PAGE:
It is well sheltered by surrounding islands and forms a natural enclosure.
Port Klang actually consists of three distinct ports.
The port nearest to Port Klang town is known as the South Port.
There is also a North Port and the newly developed Westport located on an island just off the coast of Port Klang.
South Port is the oldest port and was previously administed by the Malayan Railway Administration. The reason it was administered by the MRA is that the railway line from Kuala Lumpur literally terminated at the South Port. Today, South Port is more quiet than the other two ports. Some bulk cargo, ferries and small boats depart from South Port but activity has shifted, to a large extent, elsewhere.
North Port can be considered the largest port in Port Klang. It is managed by Northport Corporation Berhad and is the largest container port serving Malaysia. Most of Malaysia's imports and exports are handled through Northport. North Port is located about 40 km from Kuala Lumpur and costs incurred by importers and exporters are usually lower than that of West Port.
West Port is managed by Westports Malaysia Sdn Bhd. West Port is located a considerable distance from even North Port - it's another 40 km from South Port to West Port. West Port is located on an island - Pulau Indah (or "Beautiful Island")
and there is only one bridge linking the island to the "mainland".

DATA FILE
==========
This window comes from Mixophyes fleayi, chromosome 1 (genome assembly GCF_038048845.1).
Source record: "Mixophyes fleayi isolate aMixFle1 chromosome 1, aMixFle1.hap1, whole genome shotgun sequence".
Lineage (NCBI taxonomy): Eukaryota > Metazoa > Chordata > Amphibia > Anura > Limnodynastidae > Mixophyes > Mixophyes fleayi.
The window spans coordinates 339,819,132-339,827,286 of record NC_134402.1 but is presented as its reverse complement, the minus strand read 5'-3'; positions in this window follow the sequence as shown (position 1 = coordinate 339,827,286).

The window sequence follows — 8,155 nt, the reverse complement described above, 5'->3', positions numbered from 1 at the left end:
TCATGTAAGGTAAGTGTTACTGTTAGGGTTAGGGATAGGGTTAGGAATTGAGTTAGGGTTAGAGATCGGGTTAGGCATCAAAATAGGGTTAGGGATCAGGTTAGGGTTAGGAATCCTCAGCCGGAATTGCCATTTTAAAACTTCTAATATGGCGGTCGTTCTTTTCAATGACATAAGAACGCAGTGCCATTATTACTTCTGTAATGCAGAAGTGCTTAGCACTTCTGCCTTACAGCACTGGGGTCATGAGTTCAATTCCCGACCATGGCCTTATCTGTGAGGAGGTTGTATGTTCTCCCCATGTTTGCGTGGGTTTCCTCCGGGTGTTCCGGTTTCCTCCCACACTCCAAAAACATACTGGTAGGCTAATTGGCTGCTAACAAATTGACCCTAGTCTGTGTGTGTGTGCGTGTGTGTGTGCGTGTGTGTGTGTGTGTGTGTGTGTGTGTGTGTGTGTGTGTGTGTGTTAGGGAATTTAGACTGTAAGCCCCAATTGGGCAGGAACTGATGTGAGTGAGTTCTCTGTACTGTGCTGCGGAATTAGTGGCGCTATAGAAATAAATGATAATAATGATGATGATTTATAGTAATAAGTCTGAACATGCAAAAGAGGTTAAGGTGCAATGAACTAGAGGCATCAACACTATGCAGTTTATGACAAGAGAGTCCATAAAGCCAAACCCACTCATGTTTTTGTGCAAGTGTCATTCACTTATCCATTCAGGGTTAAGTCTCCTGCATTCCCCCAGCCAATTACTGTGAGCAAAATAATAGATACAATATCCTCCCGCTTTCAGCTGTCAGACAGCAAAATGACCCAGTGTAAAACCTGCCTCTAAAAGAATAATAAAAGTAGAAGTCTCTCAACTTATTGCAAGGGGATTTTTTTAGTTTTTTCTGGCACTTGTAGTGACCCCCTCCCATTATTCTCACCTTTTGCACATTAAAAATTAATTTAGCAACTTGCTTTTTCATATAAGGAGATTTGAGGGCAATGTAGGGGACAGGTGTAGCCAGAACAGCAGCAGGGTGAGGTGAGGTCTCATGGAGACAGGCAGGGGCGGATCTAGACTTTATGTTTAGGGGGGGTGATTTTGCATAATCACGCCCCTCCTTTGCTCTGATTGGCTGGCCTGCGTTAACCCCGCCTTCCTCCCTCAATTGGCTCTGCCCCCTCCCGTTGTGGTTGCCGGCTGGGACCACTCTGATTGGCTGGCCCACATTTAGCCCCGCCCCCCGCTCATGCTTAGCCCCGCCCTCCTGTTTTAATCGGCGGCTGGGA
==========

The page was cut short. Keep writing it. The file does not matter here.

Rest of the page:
West Port grew on the basis of being expert in handling transshipment cargo. Today however, there are many specialised industries using West Port and the port has also grown as an entry point into Malaysia. West Port is growing fast and winning a lot of awards. The area around West Port is also growing as a logistics hub with specialised industries and logistics centers being built.
Port Klang has a long way to go before becoming a port city as it requires extensive development of facilities and attractions which involve huge costs.
Winds—Weather.—Fog is rare although haze is present in the Strait of Malacca from March through August.
Visibility is reduced in dense rains, the heaviest of which occur in October and November. Severe weather at Port Kelang is rare and both the south and N ports are protected by the natural configuration of land.
The tidal currents run with considerable strength, but were found not to exceed, as a general rule, 3 knots, the maximum velocity being attained about 2 hours before HW and LW. They generally set parallel to the shore in both straits.
Care must be taken when passing the various creeks and channels. This is especially important when off Pulau Che Mat Zin.
Off the S extremity of Pulau Pintu Gedong, at springs and neaps, the N currents begin 2 hours 30 minutes after HW at Port Kelang (South Port); at springs this S current starts 3 hours before, and at neaps 3 hours 30 minutes before HW at Port Kelang (South Port). There is a period of slack water for 45 minutes at springs and 1 hour at neaps.
Off Pulau Angsa at springs the N current commences 1 hour 45 minutes after and at neaps 1 hour 15 minutes after HW at Pulau Angsa; at springs the S current starts 5 hours 15 minutes before and at neaps 4 hours 45 minutes before HW at Pulau Angsa. There is a period of slack water for about 1 hour at springs and about 1 hour 30 minutes at neaps.